STRATHAM — Well-wishers at a farewell meeting on Friday for Wiggin Memorial Library director Lesley Kimball tapped into a deep vocabulary to talk about how much they appreciate her and how much she will be missed.
On a sunny day, in the shade of a tent, friends, officials and colleagues lined up to sign their “Goodbye” and “Good luck” on a white billboard.
“I feel overwhelmed,” Kimball said. “It’s been such an incredible few weeks. I got a lot of support. A lot of people have told me about (great) experiences in the library that I didn’t even know – it was just so enriching.”
After 23 years as director of the Wiggin Memorial Library, Kimball will step down as associate director of public relations at Chelmsford Public Library in Massachusetts, where she will focus on larger community projects.
You can be proud of that
Kimball’s introduction to the information services industry began “completely by accident”. During her college years, she was presented with two very different options.
“[My mom]said I should get a law degree, and I said, ‘I’m not going to law school, no way,'” she recalled. “Then she said, ‘Well, what about working in a library?'”
Her curiosity led her to her first job at Pelham Public Library.
“I got to follow all the different departments and really fell in love with them,” she said.
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From there, Kimball rose from a children’s librarian to a youth librarian and reference librarian before joining Wiggin in 1999 as a director.
Over the past two decades, Kimball has played an important role in making the library what it is today, including an expansion and renovation in 2009, a pop-up library, and a voter information resource. She described the latter as her proudest achievement.
“We’re the only organization in the city that’s available for civic events,” she said. “(Voter Information Night) is an event where candidates come and are asked questions and the city discusses everything that is voted on at city meetings.”
Kimball said the one thing she will miss the most is “all the people.”
“I don’t have to classify (what I have with people from the city) as a friendship or a working relationship,” she said. “I just feel like I have these great relationships and real connections (with everyone).”
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She will be missed
Stuffing your shoes will be “without a doubt” a significant task, said Cindy Rivers, one of the library’s staff.
“I don’t know how (the board of trustees) will find anyone better,” she said.
After 14 years in the library, Rivers first transitioned into the information services industry after ending an 18-year career in technology.
“When I came here,[Kimball]was willing to give me a chance to do something I’d never done before,” Rivers said. “(Kimball) is encouraging and so good to our employees.”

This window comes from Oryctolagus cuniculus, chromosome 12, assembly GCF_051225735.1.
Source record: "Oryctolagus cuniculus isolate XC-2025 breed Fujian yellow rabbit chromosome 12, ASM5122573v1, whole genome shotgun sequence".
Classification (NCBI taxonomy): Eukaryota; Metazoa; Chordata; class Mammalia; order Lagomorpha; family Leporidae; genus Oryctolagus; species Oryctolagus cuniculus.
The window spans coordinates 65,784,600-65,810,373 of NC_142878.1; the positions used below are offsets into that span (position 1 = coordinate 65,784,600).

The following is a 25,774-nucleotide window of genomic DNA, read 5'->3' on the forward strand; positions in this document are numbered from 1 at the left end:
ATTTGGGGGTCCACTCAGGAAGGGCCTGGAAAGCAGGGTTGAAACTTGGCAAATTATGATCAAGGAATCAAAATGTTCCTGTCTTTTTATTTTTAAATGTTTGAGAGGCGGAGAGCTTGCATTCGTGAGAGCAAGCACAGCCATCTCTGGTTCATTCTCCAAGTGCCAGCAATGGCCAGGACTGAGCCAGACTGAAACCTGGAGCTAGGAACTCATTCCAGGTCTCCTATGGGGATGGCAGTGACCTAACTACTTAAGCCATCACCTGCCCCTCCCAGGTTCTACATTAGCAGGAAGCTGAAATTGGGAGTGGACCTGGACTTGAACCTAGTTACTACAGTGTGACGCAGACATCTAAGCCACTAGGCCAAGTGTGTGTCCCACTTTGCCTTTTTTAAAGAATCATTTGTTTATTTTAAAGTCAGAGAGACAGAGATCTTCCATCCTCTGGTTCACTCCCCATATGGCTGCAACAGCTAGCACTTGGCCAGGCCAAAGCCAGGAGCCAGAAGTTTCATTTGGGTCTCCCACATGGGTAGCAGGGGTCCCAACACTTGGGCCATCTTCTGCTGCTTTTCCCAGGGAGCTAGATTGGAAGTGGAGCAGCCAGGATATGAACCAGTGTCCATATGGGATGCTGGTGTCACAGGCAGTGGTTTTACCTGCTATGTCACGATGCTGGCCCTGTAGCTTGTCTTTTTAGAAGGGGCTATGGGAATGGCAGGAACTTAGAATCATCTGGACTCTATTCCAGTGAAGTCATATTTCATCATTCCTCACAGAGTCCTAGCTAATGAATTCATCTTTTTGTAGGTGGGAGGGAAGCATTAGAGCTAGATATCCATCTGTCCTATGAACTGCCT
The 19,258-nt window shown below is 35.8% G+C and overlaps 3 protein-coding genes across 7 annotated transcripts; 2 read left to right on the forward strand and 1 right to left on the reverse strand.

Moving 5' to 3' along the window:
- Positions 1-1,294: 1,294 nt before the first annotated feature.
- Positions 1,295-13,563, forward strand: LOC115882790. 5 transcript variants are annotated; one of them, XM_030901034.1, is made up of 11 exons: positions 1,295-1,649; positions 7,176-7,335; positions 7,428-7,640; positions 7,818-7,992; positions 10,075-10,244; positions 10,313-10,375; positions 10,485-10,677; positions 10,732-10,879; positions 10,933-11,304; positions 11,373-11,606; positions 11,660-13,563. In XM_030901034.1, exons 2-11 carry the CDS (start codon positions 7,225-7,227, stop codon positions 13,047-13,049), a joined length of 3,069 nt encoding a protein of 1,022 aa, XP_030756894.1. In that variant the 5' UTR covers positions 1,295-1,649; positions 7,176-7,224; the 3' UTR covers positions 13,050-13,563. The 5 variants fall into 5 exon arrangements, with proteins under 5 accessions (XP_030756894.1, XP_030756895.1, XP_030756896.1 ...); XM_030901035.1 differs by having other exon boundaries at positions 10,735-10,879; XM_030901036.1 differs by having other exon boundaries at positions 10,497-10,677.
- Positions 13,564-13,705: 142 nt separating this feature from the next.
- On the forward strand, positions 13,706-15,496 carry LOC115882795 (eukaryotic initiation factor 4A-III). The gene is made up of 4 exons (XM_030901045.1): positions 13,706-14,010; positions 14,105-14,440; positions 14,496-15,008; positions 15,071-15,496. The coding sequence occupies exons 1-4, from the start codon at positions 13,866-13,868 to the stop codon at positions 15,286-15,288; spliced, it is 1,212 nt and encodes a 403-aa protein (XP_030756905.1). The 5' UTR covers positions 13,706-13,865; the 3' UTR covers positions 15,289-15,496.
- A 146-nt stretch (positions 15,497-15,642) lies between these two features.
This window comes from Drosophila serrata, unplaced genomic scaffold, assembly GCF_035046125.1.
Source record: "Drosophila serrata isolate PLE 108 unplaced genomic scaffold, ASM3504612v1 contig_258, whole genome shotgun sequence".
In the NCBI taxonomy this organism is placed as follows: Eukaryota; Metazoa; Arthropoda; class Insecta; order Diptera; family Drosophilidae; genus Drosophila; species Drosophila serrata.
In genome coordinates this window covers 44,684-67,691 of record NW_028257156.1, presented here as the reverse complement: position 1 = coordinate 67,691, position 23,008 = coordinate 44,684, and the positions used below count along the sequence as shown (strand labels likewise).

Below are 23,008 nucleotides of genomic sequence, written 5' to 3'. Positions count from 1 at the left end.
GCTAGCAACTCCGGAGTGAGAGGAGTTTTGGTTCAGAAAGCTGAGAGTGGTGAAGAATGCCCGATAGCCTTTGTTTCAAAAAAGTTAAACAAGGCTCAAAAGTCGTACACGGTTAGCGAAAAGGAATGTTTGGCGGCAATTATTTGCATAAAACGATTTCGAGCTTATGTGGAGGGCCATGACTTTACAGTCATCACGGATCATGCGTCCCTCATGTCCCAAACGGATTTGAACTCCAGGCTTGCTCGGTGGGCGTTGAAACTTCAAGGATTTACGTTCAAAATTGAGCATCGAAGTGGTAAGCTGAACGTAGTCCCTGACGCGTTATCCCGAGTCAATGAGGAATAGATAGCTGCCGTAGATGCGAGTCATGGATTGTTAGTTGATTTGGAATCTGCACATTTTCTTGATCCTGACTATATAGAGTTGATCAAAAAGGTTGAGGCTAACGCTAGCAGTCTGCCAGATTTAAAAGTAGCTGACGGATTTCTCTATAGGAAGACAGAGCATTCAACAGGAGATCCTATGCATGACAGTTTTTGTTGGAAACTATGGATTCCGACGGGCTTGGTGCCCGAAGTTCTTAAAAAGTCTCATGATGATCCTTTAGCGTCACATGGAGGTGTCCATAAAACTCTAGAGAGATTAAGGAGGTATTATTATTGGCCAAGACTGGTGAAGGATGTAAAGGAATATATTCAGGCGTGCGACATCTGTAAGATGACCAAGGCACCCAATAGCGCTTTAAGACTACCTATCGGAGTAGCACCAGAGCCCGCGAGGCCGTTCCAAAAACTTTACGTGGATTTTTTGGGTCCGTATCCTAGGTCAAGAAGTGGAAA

Rivers said Kimball brought a lot to the table.
“She’s a great person,” Rivers said. “She’s committed, she loves the community here and she’s been a huge asset, it’s been great to work for her.”
“Bittersweet” was the word collaborator Tricia Ryden used to describe the director’s departure.
“We will miss her terribly,” Ryden said. “But she has laid a good foundation here.”
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For Ryden, their 19-year stint at the library turned a working relationship into a lifelong friendship.
“There is a closeness when you work with someone for so long. We’ve been through so many life changes together,” Ryden said. “I started here as a children’s librarian and Lesley saw something in me and encouraged me to take on more and more responsibility – she really changed my life.”
Because of their energy and enthusiasm, Kimball and Assistant Director Scott Campbell have been dubbed the “dynamic duo” by many.
Campbell said he’s known Kimball for a long time and always wanted to work with her. A year ago he did.
Their departure is not only a loss for the city of Stratham, but also for the Seacoast region, he said.
“She’s so professional,” Campbell said. “She wants to share her knowledge and constantly learn from everyone – she always volunteers on committees.”
Kimball is also a member of the Seacoast Area Libraries Organization as well as the New England Library Association.
Even without a director, the library will be in full swing, Campbell said. He said Kimball helped the library grow and laid the groundwork for future growth.
Board of Trustees Chair Susan Wilbur said Kimball was missing.
“She had come this far when I joined[the Board of Trustees]in 2018,” Wilbur said. “Your leadership has been a great asset to the community and to the creation of this wonderful library, and we are saddened to see you go. … We wish her the best in her new venture!”